BP announced Thursday it settled criminal charges with the U.S. government over the 2010 Deepwater Horizon oil spill for $4.5 billion. But that won't resolve some of the biggest liabilities still facing the company.
Chief among them is the penalty that could come out of the Clean Water Act -- a potential civil fine for spilling the oil itself.
If things go the company's way, that fine could be somewhere between $3.5 billion and $5 billion, said Jason Gammel, an analyst at Maquarie Securities Group in London.
But if BP is found guilty of gross negligence in the spill, the penalty could more than quadruple to roughly $20 billion -- dwarfing today's settlement.
The government has accused BP of gross negligence in the spill. A civil trial is set for February, and could drag on for years.
"That's a bigger deal," said Stacey Hudson, an analyst at Raymond James in Houston. "There's more money on the table."
BP has already agreed to pay $20 billion into a trust fund to meet damages claims from the spill, which spewed between 35,000 and 50,000 barrels of oil a day for 100 days into the Gulf of Mexico.
BP had also reached a $7.8 billion settlement with lawyers representing private sector victims, although that settlement still needs to be approved by a judge, said Hudson.
The company said it has now paid nearly $42 billion in spill-related costs.
BP ( stock was modestly higher Thursday afternoon as investors assumed the company had put the worst behind it. )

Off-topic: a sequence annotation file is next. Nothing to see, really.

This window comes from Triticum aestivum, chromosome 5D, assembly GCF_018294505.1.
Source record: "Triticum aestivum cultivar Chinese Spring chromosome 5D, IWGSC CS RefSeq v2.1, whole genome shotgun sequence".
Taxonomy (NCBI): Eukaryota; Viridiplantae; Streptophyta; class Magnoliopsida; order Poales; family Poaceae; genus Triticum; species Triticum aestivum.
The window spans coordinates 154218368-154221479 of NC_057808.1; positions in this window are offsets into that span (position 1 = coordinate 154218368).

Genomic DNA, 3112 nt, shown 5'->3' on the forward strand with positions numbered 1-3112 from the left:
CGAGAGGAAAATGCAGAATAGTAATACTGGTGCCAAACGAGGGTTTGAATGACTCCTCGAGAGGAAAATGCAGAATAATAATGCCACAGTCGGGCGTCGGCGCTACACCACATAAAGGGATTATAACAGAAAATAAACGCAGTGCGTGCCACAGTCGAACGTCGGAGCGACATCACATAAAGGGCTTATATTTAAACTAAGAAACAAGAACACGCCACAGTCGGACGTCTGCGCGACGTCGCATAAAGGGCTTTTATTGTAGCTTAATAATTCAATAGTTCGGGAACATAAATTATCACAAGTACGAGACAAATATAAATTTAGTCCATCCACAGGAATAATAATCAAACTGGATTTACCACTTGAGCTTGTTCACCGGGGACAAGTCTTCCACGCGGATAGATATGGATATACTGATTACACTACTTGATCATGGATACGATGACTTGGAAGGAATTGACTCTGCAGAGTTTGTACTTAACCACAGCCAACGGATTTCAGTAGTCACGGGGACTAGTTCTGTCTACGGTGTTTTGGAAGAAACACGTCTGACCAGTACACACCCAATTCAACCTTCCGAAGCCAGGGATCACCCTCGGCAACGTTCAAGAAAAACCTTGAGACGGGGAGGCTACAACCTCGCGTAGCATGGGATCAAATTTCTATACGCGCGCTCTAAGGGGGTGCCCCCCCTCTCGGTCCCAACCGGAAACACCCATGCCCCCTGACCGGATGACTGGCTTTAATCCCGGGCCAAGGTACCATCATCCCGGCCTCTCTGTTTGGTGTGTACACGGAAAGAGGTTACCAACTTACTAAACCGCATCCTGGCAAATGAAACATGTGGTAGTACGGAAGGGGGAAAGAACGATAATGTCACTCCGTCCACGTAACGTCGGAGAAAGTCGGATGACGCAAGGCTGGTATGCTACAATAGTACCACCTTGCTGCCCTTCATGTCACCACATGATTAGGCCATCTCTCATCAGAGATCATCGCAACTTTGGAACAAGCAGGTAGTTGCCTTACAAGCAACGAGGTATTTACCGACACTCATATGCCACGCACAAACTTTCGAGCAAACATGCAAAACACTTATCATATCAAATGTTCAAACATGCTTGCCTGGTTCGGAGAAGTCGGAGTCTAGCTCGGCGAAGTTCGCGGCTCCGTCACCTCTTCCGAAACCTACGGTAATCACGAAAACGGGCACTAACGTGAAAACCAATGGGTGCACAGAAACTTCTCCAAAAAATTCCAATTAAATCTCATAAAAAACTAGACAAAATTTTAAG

Neither Hudson or Gammel think BP will be found guilty of gross negligence, and both feel the stock is currently undervalued.
Shares of BP were trading around $60 in 2010 before plummeting to under $30 a share following the spill. The stock currently trades around $40 a share.
Both analysts say the outstanding penalties surrounding the Gulf spill -- including the Clean Water Act penalty and getting the judge to sign off on the private sector settlement -- are the main factors weighing on the company's stock, now that issues around a stake in Russian oil giant Rosneft have been resolved.
Gammel said today's criminal settlement could be a step in that direction, and possibly avoid a lengthy trial over the environmental violations.
"Once you begin to reach settlements, extending the process would seem to be easier," he said.